March, 1996

An Overview of State Bond Debt

This section of the ballot pamphlet provides an overview of the state's current bond debt. It also provides a discussion of the impact the bond measures on this ballot, if approved, would have on this debt level.


What Is Bond Financing? Bond financing is a type of long-term borrowing used to raise money for specific projects. The state gets money by selling bonds to investors. The state must pay back the amount of the bonds along with interest.

The money raised from bonds primarily funds large capital outlay projects, such as prisons, schools, and colleges. The state uses bond financing mainly because these facilities are used for many years and their large dollar costs are difficult to pay for all at once.

General Fund Bond Debt. Most of the bonds the state issues are general obligation bonds. The General Fund makes debt payments on about three-fourths of these bonds. The remaining general obligation bonds (such as veterans housing bonds) are self- supporting, and therefore do not require General Fund support. The money in the General Fund comes primarily from state personal and corporate income taxes and sales taxes. General obligation bonds must be approved by the voters, and are placed on the ballot by legislative action or by initiative. The state also issues bonds known as lease-payment bonds. These bonds do not require voter approval. The state has used these bonds to fund capital outlay projects in higher education, to construct prisons, and to build state offices. The General Fund also makes debt payments on these bonds. What Are the Direct Costs of Using Bonds? The state's cost for using bonds depends primarily on the interest rate that is paid on the bonds, and the number of years over which they are paid off. Most general obligation bonds are paid off over a period of 20 to 30 years. Assuming an interest rate of 5.5 percent, the cost of paying off bonds over 25 years is about $1.72 for each dollar borrowed--$1 for the dollar borrowed and 72 cents for the interest. These payments, however, are spread over the entire period, so the cost after adjusting for inflation is less. This is because future payments are made with cheaper dollars. Assuming a 3 percent future annual inflation rate, the cost of paying off the bonds in today's dollars would be about $1.25 for each $1 borrowed.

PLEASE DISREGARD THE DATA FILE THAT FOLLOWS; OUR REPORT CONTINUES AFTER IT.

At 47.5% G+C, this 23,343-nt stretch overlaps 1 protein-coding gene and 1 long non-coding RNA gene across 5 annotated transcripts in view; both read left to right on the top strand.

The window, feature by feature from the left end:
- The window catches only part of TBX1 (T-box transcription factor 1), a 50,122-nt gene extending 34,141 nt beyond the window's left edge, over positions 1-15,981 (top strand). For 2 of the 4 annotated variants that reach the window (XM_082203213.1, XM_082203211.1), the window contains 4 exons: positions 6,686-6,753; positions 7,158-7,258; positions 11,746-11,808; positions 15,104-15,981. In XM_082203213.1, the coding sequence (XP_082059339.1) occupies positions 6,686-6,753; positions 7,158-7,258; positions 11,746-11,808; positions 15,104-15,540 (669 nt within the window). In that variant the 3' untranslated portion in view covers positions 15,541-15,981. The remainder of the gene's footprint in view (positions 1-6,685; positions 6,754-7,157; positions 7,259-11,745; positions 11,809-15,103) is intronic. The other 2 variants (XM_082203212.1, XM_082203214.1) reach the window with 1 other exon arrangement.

The State's Current Debt Situation

The Amount of State Debt. As of October 1, 1995, the state had about $19.9 billion of General Fund bond debt--$14.4 billion of general obligation bonds and $5.5 billion of lease-payment bonds. Also, about $4.1 billion of authorized bonds had not been sold because the projects to be funded by the bonds had not been undertaken.

Debt Payments. We estimate that payments on the state's General Fund bond debt will be around $2.3 billion during the 1995-96 fiscal year. This is about 5.1 percent of estimated General Fund revenues. This percentage is referred to as the state's "debt ratio." In 1990-91, the state's debt ratio was 2.5 percent.

We estimate that as already authorized bonds are sold, the state's annual payments for bond debt will increase to about $2.5 billion in 1998-99 and decline thereafter. General Fund revenues are expected to increase at a faster rate than General Fund bond debt. Consequently, if no new bond proposals were approved, the state's debt ratio would decline to 4.6 percent in 1998-99 and continue to decline thereafter.

Bond Measure Proposed on the Ballot

There are two general obligation bond measures on this ballot, totaling $5 billion:$2 billion to strengthen state-owned bridges and toll bridges for earthquake safety.$3 billion for K-12 school and higher education facilities.

If these bond measures are approved, we estimate that the state's bond debt payments would be about $2.8 billion in 1998-99 and the state's General Fund bond debt would total $24.3 billion (after accounting for the sale of some authorized bonds and the retirement of some debt). The debt ratio would peak at 5.3 percent in 1998-99 and decline thereafter. Voter approval of additional bonds at future elections or legislative authorization of additional lease- payment bonds would increase the state's debt.

This overview of state bond debt replaces a similar overview in the principal ballot pamphlet. This overview discusses the impact of the two bond measures on the ballot, including Proposition 203, a measure which qualified for the ballot after the printing deadline for the principal ballot pamphlet.

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